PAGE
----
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This all-women’s college is training Rwanda’s future leaders

The first all-female college in Rwanda is making strides in empowering women from all backgrounds to become the nation’s next business leaders, part of an effort to leave behind an image of a violent country, wracked by genocide. At the Akilah Institute, students prepare for well-paying jobs and financial independence and learn gender equality. Special correspondent Fred de Sam Lazaro reports.

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  • Judy Woodruff:

    Now to Rwanda, where a college is trying to break a cycle of violence and discrimination by empowering women through education.

    Special correspondent Fred de Sam Lazaro reports.

    It's part of his series, Agents for Change.

  • Fred de Sam Lazaro:

    During the workweek, 30-year old Nadia Kubwimana is a catering manager at the Marriott Hotel, one of the newer entries into a glitzy skyline of Rwanda's capital, Kigali.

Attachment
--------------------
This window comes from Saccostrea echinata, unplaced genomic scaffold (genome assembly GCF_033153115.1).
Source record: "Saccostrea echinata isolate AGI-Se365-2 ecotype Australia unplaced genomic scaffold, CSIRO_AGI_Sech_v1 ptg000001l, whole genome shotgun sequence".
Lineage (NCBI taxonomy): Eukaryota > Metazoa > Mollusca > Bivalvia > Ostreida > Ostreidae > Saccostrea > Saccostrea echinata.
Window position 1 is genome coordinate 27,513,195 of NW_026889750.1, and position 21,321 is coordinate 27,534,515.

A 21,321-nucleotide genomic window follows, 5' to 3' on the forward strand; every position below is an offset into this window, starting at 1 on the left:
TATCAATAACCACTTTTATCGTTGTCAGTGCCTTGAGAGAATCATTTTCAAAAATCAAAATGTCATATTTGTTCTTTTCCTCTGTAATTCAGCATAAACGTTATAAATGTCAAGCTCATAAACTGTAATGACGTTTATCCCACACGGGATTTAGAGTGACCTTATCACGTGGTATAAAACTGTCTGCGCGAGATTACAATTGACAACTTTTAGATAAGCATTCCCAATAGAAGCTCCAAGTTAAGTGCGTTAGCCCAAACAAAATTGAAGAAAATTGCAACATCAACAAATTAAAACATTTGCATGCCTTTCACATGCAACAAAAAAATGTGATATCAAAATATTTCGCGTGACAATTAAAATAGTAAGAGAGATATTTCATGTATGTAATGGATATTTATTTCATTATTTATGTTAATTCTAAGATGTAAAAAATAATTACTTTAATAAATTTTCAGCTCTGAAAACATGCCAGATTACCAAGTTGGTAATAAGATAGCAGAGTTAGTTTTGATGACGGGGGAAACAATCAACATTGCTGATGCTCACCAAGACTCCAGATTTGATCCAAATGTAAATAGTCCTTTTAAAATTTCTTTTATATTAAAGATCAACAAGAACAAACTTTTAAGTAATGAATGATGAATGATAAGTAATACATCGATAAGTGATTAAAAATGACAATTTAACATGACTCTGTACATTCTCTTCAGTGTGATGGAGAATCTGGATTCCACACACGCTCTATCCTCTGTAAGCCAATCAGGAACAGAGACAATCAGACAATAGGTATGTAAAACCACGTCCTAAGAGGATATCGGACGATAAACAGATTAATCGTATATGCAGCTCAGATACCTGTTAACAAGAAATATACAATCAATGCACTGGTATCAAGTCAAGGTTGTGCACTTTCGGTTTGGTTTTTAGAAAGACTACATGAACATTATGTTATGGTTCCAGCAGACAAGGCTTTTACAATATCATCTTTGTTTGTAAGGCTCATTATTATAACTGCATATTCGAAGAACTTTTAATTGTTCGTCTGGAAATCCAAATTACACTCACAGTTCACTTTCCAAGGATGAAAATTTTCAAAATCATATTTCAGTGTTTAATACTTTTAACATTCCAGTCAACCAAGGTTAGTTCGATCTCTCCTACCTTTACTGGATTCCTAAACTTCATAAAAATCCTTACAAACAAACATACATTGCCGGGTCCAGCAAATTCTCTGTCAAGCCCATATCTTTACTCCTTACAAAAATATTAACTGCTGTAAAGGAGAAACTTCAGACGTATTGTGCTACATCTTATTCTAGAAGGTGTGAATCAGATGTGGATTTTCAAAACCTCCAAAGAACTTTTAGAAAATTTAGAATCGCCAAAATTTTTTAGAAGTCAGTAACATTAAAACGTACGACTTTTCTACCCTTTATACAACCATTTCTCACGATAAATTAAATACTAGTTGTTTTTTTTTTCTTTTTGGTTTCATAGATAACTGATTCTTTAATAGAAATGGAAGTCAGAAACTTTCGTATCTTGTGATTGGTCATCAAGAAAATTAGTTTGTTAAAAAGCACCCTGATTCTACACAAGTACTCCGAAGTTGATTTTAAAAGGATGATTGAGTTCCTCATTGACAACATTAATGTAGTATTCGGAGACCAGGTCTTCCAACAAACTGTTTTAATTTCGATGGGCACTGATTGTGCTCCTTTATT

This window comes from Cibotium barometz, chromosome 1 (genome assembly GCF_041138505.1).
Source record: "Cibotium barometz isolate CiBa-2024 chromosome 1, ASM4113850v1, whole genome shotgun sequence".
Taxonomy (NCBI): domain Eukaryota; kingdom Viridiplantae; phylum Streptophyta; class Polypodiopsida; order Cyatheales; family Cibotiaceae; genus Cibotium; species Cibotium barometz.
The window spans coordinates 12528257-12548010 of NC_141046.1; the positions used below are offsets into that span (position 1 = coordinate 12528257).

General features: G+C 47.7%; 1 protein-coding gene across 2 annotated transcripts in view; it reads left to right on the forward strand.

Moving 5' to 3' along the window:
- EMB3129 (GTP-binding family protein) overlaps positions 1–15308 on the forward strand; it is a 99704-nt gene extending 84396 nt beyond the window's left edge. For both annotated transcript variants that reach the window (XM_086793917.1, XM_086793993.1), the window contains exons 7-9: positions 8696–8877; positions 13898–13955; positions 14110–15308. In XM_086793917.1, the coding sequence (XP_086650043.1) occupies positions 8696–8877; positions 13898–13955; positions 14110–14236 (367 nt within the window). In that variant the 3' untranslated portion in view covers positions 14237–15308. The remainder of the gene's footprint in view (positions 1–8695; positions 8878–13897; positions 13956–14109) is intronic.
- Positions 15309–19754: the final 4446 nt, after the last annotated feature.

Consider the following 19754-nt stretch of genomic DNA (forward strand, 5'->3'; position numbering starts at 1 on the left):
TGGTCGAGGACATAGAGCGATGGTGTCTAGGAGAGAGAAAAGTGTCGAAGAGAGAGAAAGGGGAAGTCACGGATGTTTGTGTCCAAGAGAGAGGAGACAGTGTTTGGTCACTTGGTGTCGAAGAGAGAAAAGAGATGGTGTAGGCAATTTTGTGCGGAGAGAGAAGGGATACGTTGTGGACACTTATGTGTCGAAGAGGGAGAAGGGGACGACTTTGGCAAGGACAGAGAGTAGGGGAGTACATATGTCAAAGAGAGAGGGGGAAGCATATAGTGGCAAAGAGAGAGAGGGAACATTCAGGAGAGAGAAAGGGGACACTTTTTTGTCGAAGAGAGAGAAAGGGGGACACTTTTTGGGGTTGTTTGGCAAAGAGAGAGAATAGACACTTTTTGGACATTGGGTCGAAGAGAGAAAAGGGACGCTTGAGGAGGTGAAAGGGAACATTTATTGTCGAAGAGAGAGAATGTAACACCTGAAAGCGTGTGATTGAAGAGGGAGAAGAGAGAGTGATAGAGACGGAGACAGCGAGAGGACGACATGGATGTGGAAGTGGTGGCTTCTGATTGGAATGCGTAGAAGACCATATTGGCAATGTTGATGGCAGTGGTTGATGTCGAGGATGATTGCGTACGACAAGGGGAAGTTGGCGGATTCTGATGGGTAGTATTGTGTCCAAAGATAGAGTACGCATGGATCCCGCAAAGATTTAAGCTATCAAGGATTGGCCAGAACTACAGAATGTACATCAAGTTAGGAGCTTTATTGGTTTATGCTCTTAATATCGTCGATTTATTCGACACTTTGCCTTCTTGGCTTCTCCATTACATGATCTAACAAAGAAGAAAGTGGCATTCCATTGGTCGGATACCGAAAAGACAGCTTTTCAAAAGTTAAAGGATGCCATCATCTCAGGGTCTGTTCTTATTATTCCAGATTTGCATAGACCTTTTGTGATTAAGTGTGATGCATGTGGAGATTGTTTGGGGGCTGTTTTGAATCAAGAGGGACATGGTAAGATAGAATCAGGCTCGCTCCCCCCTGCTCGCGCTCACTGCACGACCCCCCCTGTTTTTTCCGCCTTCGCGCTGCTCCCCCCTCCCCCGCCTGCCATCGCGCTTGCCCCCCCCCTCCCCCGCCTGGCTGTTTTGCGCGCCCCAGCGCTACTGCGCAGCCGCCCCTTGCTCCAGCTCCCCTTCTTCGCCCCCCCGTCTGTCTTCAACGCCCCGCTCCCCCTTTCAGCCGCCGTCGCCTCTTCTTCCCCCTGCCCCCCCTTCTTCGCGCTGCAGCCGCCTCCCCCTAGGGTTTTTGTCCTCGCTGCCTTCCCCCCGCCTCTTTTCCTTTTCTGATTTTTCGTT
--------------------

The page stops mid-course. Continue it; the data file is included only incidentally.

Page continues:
On weekends, she steps into a very different world, helping mentor 250 women in her hometown just outside Kigali. Together, they have started 42 different small businesses, ranging from vegetable markets, to handmade baskets, to a cooperative that sells coal for cooking stoves.

    These women meet in a tiny storage shed located in a less trafficked area on the outskirts of the city.

  • Nadia Kubwimana:

    They wish to grow their business. The problem they have, as you see where we are, it's far from the road, the main road.

  • Fred de Sam Lazaro:

    Kubwimana is a recent graduate of the Akilah Institute, a two-year college which trains women to be leaders in the world of business.

  • Nadia Kubwimana:

    From Akilah, I learn about leadership. I learn to be confident. I learn how I can manage a small business.

  • Fred de Sam Lazaro:

    The school is part of an effort by Rwanda to leave behind its image of a violent country wracked by genocide. Rwanda's president, Paul Kagame, has been criticized for human rights violations and for stifling dissent. He recently won reelection by a lopsided 99 percent after changing the constitution to extend his reign.

    Still, the country has made considerable strides in reducing poverty. In the 23 years since the genocide, Rwanda has been a world leader in bringing down infant mortality, maternal mortality. Life expectancy has climbed from 48 to 58.